Listed buildings of Wakefield On Saturday 3rd May our guest speaker was Kevin Trickett, President of Wakefield Civic Society. He began by explaining that listed buildings are those given protection because they are of Special Historical and Architectural Interest . There are over half a million in the UK. English Heritage has oversight for England while Wales, Scotland and N. Ireland have similar institutions. When listed they are then given legal protection. A national list can be located on a relevant website while Wakefield has its own local website. Landscapes, battlefields and monuments etc can also be listed. However money from a local council and elsewhere will of course determine whether a listed building can be saved and, if saved, must serve some purpose or use. Buildings of at least thirty years old can be considered if they are deemed sufficiently important or are under threat. All buildings pre 1700 are listed while most of those from 1700-1840 are also included. In the UK about 15% are pre 1600, the largest group are those in 19th century with 32% and post 1945 are at 0.2% The categories range from Grade 1, Grade 2*, Grade 2. In Wakefield those buildings in Grade 1 include the Cathedral, Wakefield Bridge and Chantry Chapel, Town Hall and the County Hall. Grade 2* include the Court House, Sandal Castle and the Mechanic’s Institute formerly the old Museum. Grade 2 - the Telephone kiosk on Wood Street and the Blue Police box in the grounds of Bishopgarth. Conservation areas include St John’s, Sandal Castle, Lower and Upper Westgate. What of the future? Kevin Trickett suggested the new railway station, Trinity Walk Shopping Mall, the current Market Hall, Hepworth Gallery. the Fire Control Centre at Pergamon Business Village and maybe the 19th century part of Clayton Hospital, could be considered. It is hoped that the Wakefield Civic Society can continue with its good work in fighting to protect buildings etc for future generations to enjoy our local heritage. The next meeting June 7th when the Society will be holding its AGM.
The Value of Old Photographs
On Saturday April 5th the monthly talk was provided by Jo Heron, Vice President of the Yorkshire Archaeological Society based in Leeds. Her topic was ‘The Value of Old Photographs.’ Using glass negatives inherited by the YAS, and with the aid of an digital projector, Jo explained how these negatives had been restored, scanned and indexed for future use. The photos were taken by William Rawlings, Headmaster of the Blue Coat School in Selby, over one hundred and fifty years ago. They showed scenes of the Abbey, of local dignitaries and workmen and street scenes, all taken from the 1860s up to the World War 1. A noticeable feature was that all the subjects usually wore solemn and even glum expressions. The explanation could be that poses had to be held for several minutes due to the long exposure needed. But such photos provided well defined detailed and were also valuable aid for dating photos by the styles of clothes worn. Jo particularly wanted to emphasise the need for all family historians who were in possession of similar old photos to take care in the their preservation. This means using acid free tissues or boxes for storage in order to prevent fading or discolouring. Then scanning, indexing and recording them to computers. Remembering to back the files to disc, external hard drives and memory sticks. Interest in the topic was obvious by the number of questions asked and also by the number of useful suggestions that came from those present. The next meeting is May 3rd when Kevin Trickett from the Wakefield Civic Society will give a talk on ‘Wakefield’s Listed Buildings.’ Enquiries to Ron Pullan Secretary 01924 373310.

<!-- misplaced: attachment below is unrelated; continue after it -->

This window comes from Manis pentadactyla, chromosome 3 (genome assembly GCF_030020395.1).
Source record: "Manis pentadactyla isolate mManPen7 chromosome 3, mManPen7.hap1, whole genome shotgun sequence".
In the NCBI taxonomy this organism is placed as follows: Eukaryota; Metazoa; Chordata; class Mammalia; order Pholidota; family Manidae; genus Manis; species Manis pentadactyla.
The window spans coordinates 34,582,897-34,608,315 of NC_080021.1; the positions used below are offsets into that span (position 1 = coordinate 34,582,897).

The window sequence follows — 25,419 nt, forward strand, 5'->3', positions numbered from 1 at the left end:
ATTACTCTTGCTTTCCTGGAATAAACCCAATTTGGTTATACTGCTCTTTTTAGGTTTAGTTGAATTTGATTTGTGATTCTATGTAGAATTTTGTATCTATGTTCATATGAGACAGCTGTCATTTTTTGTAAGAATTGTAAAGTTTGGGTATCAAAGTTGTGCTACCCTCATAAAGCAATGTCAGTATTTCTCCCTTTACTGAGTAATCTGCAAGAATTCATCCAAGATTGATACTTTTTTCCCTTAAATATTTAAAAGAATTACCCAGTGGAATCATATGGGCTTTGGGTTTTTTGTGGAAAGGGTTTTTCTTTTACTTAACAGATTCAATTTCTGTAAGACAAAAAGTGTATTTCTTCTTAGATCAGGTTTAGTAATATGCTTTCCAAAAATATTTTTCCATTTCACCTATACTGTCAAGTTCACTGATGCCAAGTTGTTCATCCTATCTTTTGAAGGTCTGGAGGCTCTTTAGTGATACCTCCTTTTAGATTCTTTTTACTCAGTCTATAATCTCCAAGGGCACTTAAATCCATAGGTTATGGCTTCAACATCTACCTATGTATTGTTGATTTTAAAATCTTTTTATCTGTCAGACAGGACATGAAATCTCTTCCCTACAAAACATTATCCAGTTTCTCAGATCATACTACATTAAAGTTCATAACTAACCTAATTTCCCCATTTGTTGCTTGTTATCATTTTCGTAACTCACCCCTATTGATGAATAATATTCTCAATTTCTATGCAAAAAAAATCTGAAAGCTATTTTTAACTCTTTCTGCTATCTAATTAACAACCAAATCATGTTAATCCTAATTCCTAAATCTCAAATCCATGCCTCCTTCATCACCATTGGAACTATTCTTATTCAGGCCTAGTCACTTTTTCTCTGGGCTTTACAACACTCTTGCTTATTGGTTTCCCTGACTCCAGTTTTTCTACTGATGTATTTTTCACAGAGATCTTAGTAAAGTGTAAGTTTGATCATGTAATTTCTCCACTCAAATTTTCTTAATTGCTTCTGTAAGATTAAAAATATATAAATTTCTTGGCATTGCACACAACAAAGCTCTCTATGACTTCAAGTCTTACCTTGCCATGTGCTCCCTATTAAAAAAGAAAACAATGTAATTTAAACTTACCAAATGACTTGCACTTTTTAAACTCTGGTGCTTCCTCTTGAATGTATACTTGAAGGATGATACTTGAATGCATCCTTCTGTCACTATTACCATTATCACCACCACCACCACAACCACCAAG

Bretton Hall
Wakefield & District Family History Society At our meeting on 1st March Cyril Pearce, who had lectured at Bretton Hall training college for over 30 years, gave us the story of the families who had lived at the Hall during the 18th and 19th centuries. The Bretton estate, in existence since the Middle Ages, reached its greatest extent in the 1820s when it covered over 30,000 acres. Cyril’s history began with Sir William Wentworth, who had made his fortune dealing with antiquities from Italy. Sir William married Diana Blackett from a wealthy Northumberland family and thereby inherited another fortune based on coal and shipping. In 1720 Sir William built a new Hall, the basis of the existing building, and Bretton Chapel. When Sir William died his son, Sir Thomas, inherited Bretton together with the Blackett estates from Northumberland, which by this time included very profitable lead and silver mines. Sir Thomas used his considerable wealth to extend the Hall and transform the grounds into a contemporary open landscape design. He also became famous, or infamous, locally for holding vast parties at the Hall. His lifestyle can best be described as “colourful”. Sir Thomas’ daughter, Diana, married Colonel Thomas Beaumont and they were amongst the richest commoners in the country. The estate remained in the Beaumont family until it was sold off in the 1950s.